Written by David S. Wallens
From the Jan. 2017 issue
Posted in Buyer's Guides
Looking for a rally-ready tin-top? Instead of the usual suspects from Mini and Ford, how about an early Saab? In the hands of Erik Carlsson and other professional mud-flingers, those first Saabs scored big wins at the world’s top rallies. Meanwhile, owners living in cold climates discovered that the Swedish sedans made reliable daily drivers.
Saab had been building aircraft for years, but with the end of World War II in sight, the company looked toward other markets to expand its production capabilities. Final decision: to provide transportation for the masses.
Drawings and prototypes were developed right after the war’s end, starting with three test cars produced in 1947. Production began in earnest two years later, with the Trollhättan factory churning out 1246 plump green Saab 92 sedans for the 1949 model year. This distinctive shape, but not the drab color, would be a mainstay of Saab production for years.
When those first Saabs broke onto the scene, they were unlike anything that came before, combining front-wheel drive, a two-stroke powerplant, airplane-like styling, and a rock-bottom price. Despite its newcomer status in the automotive world, Saab had a hit on its hands. In its homeland of Sweden, the tough, well-engineered car was worth its weight in gold. The Northeastern U.S. embraced the Swedish sedan for the same reasons.
Meanwhile, rally enthusiasts almost immediately recognized the winning potential in the Saab’s front-wheel drive and good aerodynamics. Factory driver Erik Carlsson, in particular, became a national hero by posting wins at the day’s big rallies, including Monte Carlo.
Saabs evolved over the next few years, with the three-cylinder 93 replacing the two-cylinder 92 for 1956. Two years later, Saab’s new Granturismo 750 offered not just some chrome trim, but more horsepower and a Halda Speed Pilot rally clock, too. And where contemporary Road & Track road tests showed the stock Saab 93 taking 27 seconds to reach 60 mph, a warmed-over GT needed only 12.
The Saab evolution continued with the 1961 introduction of the 96, which boasted larger windows and, yes, even more power. Once again, a sporty version was also available, this time in the form of the Granturismo 850. After two decades of mixing oil and fuel, Saab finally joined modern times: Ford’s V4 engine became optional for 1967, a year before the Swedish manufacturer made it standard equipment. Saab 96 production would last all the way until 1980.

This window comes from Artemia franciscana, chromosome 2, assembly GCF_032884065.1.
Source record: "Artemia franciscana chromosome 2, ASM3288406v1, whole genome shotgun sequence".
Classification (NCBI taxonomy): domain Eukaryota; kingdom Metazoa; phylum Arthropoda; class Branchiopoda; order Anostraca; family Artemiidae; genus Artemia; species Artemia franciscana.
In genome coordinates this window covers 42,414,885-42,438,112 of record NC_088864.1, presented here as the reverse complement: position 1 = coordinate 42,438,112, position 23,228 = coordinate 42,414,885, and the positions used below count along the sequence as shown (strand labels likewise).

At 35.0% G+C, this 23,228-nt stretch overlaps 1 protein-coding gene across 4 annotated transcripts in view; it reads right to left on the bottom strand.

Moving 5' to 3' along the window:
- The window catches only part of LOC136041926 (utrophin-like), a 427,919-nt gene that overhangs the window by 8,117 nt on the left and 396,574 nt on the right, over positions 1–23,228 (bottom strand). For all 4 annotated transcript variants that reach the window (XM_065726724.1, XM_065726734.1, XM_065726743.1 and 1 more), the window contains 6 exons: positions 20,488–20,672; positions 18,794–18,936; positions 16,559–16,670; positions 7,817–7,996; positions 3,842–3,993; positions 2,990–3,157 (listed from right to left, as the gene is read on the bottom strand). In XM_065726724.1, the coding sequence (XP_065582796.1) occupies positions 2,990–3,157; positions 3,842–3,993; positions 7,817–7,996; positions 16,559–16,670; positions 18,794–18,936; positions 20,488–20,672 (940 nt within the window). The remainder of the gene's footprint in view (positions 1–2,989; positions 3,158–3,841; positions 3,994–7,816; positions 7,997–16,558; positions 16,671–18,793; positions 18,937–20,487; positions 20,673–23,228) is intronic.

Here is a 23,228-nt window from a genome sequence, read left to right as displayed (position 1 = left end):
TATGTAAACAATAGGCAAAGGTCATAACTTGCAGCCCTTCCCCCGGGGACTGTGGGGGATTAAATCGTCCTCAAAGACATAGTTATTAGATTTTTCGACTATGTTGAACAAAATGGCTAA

One of these classic Saabs costs less than a Mini or British Ford, too: Hagerty currently values the nicest ones in the world at about $15,000.
Randy Cook has spent decades working on early Saabs, and three of his cars can now be found at the Lane Motor Museum in Nashville, Tennessee. His tips are for current and future owners alike.
Reliability is not typically an issue with the engines in these cars. You just need to run spark plugs designed for the correct heat range; use a correct oil-to-fuel mix; and make sure the exhaust system is not plugged.
One upgrade I recommend to aid reliability overall is to replace the manual fuel pump with an electric unit. A poorly maintained transmission is a common failure point. The hydraulics can also cause problems if the wrong fluid is used.
Floor pans, front rocker panels, and the bottom edge of the doors are all rust-prone areas. Make sure you check these areas first when inspecting a car.
Some beneficial updates include converting the front drum brakes to the disc brakes used on later cars; updating the transmission to a later style that does not use rubber doughnuts on the front axles; and switching to the newer iridium plugs.
The transmission oil should be periodically changed to avoid moisture buildup so gears don’t rust.
These days, there are many good types of two-stroke oils available that were not on the market years ago. We use Yamaha two-stroke racing oil in both the mixer and oil-injected engines. We also typically add a dash of Golden Spectro in with gas, but only in cars with the injector motors.
There are some very good tuning references in the older shop manuals that detail performance modifications in stages. These references were written by the factory and are reliable.
If you own or would like to own one of these cars, I highly recommend joining the Vintage Saab Club of North America. They publish a great newsletter with many helpful articles and parts sources to keep the older cars performing well.
This story ran in an old issue of Classic Motorsports. Want to make sure you’re reading all the latest stories? Subscribe now.
Parts & Service
Classic Saab Racing
Lane Motor Museum
Saab Club of North America
Vintage Saab Club of North America
Jerry Sweet (from NJ) rallied a SAAB for a number of years in the 80s, and 90s, did all the building/development himself.......
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